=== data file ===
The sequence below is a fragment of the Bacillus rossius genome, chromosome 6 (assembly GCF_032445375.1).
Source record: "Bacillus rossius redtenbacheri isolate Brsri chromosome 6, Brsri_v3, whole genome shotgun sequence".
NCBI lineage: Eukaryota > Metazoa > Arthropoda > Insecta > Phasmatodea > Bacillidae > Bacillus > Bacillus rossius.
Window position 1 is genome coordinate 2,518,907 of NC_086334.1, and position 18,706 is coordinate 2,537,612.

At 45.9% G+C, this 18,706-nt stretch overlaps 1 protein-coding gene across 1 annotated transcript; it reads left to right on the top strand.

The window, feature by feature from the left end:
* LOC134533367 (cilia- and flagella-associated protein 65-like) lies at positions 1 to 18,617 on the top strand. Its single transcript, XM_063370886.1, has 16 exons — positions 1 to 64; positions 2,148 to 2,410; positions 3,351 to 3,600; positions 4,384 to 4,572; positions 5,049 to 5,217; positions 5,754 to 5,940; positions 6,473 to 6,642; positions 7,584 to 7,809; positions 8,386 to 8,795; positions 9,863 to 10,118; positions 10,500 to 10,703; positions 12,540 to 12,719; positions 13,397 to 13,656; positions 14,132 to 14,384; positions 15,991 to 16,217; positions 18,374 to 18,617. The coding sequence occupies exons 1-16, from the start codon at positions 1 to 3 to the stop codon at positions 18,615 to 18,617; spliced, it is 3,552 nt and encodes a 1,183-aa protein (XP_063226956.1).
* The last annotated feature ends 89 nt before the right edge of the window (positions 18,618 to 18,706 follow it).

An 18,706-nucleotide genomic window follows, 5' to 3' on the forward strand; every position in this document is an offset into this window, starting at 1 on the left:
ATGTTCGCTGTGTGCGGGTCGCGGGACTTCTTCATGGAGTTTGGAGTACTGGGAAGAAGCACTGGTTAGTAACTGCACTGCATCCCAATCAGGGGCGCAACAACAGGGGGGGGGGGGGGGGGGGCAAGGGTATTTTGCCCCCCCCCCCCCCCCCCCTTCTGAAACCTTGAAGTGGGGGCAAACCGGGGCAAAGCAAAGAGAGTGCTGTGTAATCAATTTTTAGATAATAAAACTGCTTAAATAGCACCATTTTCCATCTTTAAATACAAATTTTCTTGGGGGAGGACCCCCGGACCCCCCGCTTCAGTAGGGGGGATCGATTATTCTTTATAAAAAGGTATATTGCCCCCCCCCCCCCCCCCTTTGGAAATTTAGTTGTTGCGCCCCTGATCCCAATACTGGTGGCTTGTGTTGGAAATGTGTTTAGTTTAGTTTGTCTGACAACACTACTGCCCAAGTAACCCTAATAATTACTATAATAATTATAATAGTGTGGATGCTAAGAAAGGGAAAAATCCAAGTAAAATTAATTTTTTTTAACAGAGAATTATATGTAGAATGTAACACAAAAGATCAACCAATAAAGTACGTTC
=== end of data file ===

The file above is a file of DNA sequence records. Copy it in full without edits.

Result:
The sequence below is a fragment of the Bacillus rossius genome, chromosome 6 (assembly GCF_032445375.1).
Source record: "Bacillus rossius redtenbacheri isolate Brsri chromosome 6, Brsri_v3, whole genome shotgun sequence".
NCBI lineage: Eukaryota > Metazoa > Arthropoda > Insecta > Phasmatodea > Bacillidae > Bacillus > Bacillus rossius.
Window position 1 is genome coordinate 2,518,907 of NC_086334.1, and position 18,706 is coordinate 2,537,612.

At 45.9% G+C, this 18,706-nt stretch overlaps 1 protein-coding gene across 1 annotated transcript; it reads left to right on the top strand.

The window, feature by feature from the left end:
* LOC134533367 (cilia- and flagella-associated protein 65-like) lies at positions 1 to 18,617 on the top strand. Its single transcript, XM_063370886.1, has 16 exons — positions 1 to 64; positions 2,148 to 2,410; positions 3,351 to 3,600; positions 4,384 to 4,572; positions 5,049 to 5,217; positions 5,754 to 5,940; positions 6,473 to 6,642; positions 7,584 to 7,809; positions 8,386 to 8,795; positions 9,863 to 10,118; positions 10,500 to 10,703; positions 12,540 to 12,719; positions 13,397 to 13,656; positions 14,132 to 14,384; positions 15,991 to 16,217; positions 18,374 to 18,617. The coding sequence occupies exons 1-16, from the start codon at positions 1 to 3 to the stop codon at positions 18,615 to 18,617; spliced, it is 3,552 nt and encodes a 1,183-aa protein (XP_063226956.1).
* The last annotated feature ends 89 nt before the right edge of the window (positions 18,618 to 18,706 follow it).

An 18,706-nucleotide genomic window follows, 5' to 3' on the forward strand; every position in this document is an offset into this window, starting at 1 on the left:
ATGTTCGCTGTGTGCGGGTCGCGGGACTTCTTCATGGAGTTTGGAGTACTGGGAAGAAGCACTGGTTAGTAACTGCACTGCATCCCAATCAGGGGCGCAACAACAGGGGGGGGGGGGGGGGGGGCAAGGGTATTTTGCCCCCCCCCCCCCCCCCCCTTCTGAAACCTTGAAGTGGGGGCAAACCGGGGCAAAGCAAAGAGAGTGCTGTGTAATCAATTTTTAGATAATAAAACTGCTTAAATAGCACCATTTTCCATCTTTAAATACAAATTTTCTTGGGGGAGGACCCCCGGACCCCCCGCTTCAGTAGGGGGGATCGATTATTCTTTATAAAAAGGTATATTGCCCCCCCCCCCCCCCCCTTTGGAAATTTAGTTGTTGCGCCCCTGATCCCAATACTGGTGGCTTGTGTTGGAAATGTGTTTAGTTTAGTTTGTCTGACAACACTACTGCCCAAGTAACCCTAATAATTACTATAATAATTATAATAGTGTGGATGCTAAGAAAGGGAAAAATCCAAGTAAAATTAATTTTTTTTAACAGAGAATTATATGTAGAATGTAACACAAAAGATCAACCAATAAAGTACGTTC